FishSNP: a high quality cross-species SNP database of fishes


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The progress of aquaculture heavily relies on efficiently tapping into diverse genetic resources to boost production efficiency and increase profitability. Single nucleotide polymorphisms (SNPs) play a crucial role in aquaculture genomics, genetics, and breeding research due to their widespread presence as molecular markers throughout the genome. With the rapid evolution of sequencing technologies, there has been a surge of fish genomics data. However, this essential SNP data is scattered across various databases and literature sources, posing a challenge for researchers looking to access and utilize it. Current databases have limited coverage of SNP data and fish species, especially for economically significant fish species.Furthermore, the lack of a comprehensive database providing quality information for SNP markers impedes researchers from gaining valuable insights effectively. Hence, establishing an accurate and dependable SNP database is of utmost importance for advancing fish research.

We primarily sourced the fish SNP data from the following three channels: (1) Fish SNP marker data in public databases. We consolidated existing fish SNP data from public databases and clearly documented their origins in the dataset to ensure data traceability and transparency. (2) SNP data reported in published literature. We systematically gathered relevant SNP data from published research articles focused on fish SNP studies. (3) SNP markers obtained by processing original literature data through a unified approach. In case where literatures offered raw sequencing data without SNP information during the collection process, we implemented a unified process to conduct SNP calling on the raw data, resulting in a more comprehensive and accurate dataset.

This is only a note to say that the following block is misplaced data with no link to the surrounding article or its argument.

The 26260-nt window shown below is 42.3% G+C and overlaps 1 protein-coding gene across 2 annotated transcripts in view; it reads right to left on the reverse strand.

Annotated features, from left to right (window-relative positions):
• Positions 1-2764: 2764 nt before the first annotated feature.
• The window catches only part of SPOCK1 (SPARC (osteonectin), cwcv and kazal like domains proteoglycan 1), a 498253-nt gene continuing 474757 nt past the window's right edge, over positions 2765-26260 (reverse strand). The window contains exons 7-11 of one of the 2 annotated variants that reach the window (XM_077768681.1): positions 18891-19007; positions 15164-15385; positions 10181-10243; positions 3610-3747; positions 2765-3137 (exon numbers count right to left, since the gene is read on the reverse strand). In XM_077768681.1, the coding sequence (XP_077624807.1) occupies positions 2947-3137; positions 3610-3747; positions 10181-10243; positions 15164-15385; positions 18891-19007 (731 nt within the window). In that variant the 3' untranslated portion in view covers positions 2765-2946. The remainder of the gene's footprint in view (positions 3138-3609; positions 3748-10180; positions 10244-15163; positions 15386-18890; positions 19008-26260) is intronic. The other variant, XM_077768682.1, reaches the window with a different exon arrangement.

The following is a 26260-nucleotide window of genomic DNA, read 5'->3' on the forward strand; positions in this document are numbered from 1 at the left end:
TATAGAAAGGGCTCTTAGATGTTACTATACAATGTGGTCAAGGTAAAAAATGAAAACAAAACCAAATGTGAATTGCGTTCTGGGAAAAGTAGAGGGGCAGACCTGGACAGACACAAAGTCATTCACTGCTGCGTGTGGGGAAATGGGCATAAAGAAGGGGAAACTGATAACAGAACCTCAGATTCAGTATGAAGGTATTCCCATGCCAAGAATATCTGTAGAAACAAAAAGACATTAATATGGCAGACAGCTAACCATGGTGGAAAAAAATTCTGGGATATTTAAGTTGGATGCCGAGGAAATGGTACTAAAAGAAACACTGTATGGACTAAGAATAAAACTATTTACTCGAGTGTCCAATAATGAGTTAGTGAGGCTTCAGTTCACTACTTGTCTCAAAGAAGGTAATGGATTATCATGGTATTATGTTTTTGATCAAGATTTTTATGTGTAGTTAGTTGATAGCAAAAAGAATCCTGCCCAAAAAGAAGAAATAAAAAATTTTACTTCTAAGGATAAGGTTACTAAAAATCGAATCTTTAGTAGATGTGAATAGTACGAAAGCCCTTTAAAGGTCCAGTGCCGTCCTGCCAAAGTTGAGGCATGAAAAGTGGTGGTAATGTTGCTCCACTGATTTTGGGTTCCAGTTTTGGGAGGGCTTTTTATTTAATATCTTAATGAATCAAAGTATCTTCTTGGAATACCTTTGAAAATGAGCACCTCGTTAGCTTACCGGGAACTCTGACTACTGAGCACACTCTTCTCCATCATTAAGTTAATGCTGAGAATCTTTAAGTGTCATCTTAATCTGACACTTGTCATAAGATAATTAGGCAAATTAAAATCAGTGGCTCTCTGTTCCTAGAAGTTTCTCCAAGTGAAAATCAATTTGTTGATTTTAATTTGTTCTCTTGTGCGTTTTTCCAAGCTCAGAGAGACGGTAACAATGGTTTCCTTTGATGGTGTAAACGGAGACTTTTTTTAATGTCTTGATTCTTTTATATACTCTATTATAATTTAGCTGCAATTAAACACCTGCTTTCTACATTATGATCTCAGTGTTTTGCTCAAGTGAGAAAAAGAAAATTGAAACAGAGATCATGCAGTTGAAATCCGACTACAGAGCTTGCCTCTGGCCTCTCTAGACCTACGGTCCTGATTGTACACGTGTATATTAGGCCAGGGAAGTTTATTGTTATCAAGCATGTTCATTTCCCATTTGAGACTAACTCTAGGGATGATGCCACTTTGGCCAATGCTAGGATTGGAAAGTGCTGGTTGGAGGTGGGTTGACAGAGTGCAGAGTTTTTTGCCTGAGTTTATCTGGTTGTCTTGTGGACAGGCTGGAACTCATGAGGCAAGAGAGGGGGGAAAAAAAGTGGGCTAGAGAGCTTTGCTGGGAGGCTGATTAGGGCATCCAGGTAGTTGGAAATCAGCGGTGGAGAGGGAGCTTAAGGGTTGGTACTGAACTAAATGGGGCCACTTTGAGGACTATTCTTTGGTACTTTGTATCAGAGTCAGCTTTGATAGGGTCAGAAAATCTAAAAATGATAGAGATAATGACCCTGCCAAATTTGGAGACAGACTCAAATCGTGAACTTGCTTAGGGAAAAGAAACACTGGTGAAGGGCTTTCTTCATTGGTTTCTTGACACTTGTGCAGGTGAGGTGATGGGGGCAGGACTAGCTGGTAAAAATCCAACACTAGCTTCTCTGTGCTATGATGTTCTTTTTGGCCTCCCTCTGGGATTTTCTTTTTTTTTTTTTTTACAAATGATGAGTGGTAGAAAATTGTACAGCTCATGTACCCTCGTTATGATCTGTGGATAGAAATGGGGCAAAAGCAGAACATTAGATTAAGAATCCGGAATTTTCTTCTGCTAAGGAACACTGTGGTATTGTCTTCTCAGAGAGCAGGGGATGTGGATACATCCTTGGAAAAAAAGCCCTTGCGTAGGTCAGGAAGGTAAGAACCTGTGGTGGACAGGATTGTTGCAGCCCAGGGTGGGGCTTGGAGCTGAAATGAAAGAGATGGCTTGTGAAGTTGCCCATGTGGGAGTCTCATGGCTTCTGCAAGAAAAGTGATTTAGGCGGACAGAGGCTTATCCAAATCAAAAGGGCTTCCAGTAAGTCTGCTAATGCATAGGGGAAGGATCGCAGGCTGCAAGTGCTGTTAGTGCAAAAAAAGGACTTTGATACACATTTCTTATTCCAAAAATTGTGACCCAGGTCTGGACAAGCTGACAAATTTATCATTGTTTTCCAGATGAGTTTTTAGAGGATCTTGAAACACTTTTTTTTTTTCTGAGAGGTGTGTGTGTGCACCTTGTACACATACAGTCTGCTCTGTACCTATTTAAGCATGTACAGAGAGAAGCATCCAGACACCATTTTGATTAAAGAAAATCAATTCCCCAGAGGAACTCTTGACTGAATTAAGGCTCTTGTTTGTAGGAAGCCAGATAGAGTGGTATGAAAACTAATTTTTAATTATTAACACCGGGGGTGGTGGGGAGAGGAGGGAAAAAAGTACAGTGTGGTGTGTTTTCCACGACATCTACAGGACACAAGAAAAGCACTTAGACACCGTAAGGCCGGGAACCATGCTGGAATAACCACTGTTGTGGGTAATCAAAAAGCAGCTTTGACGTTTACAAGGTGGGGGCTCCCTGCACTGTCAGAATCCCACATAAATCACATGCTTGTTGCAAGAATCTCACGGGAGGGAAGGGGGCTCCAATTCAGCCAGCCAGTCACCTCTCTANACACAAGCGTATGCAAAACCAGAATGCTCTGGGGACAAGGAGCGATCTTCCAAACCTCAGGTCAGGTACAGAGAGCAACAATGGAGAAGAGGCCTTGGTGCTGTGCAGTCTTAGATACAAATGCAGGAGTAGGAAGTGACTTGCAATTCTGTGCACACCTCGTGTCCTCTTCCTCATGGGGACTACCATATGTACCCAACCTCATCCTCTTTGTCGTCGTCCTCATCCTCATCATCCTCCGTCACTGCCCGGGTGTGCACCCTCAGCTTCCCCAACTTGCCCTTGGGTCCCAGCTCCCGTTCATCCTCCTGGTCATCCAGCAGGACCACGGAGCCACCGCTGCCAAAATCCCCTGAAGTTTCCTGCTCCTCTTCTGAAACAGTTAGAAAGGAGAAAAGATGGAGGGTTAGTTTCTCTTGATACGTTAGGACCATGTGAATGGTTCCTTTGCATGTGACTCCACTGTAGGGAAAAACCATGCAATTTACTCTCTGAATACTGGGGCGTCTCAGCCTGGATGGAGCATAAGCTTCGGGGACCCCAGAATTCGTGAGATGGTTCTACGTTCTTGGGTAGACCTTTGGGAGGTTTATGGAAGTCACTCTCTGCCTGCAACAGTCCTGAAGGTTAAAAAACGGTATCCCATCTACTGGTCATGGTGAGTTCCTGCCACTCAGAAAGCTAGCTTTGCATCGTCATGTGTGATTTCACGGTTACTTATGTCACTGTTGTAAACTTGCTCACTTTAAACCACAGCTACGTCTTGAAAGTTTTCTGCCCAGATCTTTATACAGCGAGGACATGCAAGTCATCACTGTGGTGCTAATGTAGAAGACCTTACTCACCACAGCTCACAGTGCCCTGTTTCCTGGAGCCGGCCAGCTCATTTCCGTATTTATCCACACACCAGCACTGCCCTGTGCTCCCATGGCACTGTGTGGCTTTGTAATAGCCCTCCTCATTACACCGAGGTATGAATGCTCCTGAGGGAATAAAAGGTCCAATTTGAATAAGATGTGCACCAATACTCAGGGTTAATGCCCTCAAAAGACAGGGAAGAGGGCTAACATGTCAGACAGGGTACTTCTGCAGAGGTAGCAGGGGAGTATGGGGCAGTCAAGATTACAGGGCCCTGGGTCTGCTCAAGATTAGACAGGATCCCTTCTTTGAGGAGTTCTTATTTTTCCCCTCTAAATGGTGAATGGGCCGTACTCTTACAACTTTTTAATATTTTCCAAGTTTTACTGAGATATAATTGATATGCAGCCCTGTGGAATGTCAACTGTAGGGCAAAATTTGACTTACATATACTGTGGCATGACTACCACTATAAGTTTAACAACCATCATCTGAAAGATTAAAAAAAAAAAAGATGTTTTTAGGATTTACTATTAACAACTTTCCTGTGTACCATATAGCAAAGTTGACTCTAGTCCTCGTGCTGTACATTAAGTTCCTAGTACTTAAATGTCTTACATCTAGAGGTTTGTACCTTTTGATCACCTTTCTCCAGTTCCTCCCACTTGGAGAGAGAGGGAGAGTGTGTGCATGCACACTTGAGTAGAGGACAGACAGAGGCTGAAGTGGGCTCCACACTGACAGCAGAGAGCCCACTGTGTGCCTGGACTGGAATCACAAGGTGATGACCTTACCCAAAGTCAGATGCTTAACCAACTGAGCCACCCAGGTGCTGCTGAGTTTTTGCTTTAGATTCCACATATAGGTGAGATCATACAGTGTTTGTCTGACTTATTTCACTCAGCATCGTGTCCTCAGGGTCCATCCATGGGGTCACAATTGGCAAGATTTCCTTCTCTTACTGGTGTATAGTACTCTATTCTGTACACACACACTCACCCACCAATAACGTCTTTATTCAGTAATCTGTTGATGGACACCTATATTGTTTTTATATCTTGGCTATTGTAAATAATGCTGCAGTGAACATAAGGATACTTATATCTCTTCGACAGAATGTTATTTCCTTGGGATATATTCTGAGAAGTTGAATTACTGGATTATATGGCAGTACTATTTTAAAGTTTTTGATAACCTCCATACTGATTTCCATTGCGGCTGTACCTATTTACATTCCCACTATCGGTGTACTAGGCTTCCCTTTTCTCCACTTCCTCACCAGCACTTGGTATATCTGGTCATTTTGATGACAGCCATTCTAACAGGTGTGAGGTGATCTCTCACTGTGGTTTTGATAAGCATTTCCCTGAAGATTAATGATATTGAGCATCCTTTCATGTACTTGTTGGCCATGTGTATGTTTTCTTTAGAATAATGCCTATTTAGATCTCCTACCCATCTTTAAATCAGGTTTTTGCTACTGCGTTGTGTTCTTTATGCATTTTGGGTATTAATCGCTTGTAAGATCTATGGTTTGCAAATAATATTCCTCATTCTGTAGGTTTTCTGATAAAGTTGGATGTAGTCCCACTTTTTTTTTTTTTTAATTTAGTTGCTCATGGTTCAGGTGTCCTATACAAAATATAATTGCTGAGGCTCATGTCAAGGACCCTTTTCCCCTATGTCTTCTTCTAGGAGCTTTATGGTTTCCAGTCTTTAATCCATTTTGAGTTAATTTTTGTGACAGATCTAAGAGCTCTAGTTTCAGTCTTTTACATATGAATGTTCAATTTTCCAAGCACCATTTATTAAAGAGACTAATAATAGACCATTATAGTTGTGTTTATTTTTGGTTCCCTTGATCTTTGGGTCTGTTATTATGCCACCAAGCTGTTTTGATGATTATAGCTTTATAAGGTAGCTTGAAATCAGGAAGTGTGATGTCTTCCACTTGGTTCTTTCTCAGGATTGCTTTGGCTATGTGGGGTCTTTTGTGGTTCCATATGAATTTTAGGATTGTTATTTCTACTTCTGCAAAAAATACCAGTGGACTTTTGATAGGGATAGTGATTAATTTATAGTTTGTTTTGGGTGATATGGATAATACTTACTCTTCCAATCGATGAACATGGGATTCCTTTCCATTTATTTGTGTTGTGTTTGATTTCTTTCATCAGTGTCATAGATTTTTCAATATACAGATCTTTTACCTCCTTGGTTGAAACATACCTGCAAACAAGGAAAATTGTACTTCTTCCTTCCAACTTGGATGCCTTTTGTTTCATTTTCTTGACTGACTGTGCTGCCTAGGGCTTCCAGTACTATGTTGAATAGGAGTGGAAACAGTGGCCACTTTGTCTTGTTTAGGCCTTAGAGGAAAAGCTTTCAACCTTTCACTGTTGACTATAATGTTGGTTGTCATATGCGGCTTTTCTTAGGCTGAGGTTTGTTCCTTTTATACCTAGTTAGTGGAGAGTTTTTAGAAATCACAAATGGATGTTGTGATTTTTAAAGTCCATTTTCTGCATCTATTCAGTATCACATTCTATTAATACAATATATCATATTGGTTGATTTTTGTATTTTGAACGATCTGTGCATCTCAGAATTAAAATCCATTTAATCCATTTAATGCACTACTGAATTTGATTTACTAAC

While collecting fish SNP data, we encountered several challenges. One major issue was the inconsistency in data formats, as SNP data across various articles differed in format and did not always align with the standard VCF format. To tackle this, we had to extract key information and standardize the data format by converting it into VCF format. Another obstacle was retrieving missing data from literature that lacked SNP information and raw sequencing data. To address this, we contacted authors via email to request necessary data. Moreover, inconsistencies in reference genome versions posed a challenge, as different studies might utilize varying versions of the reference genome. To ensure data uniformity and accessibility, we compared and standardized the data against both the original genome version and the most recent version available on NCBI.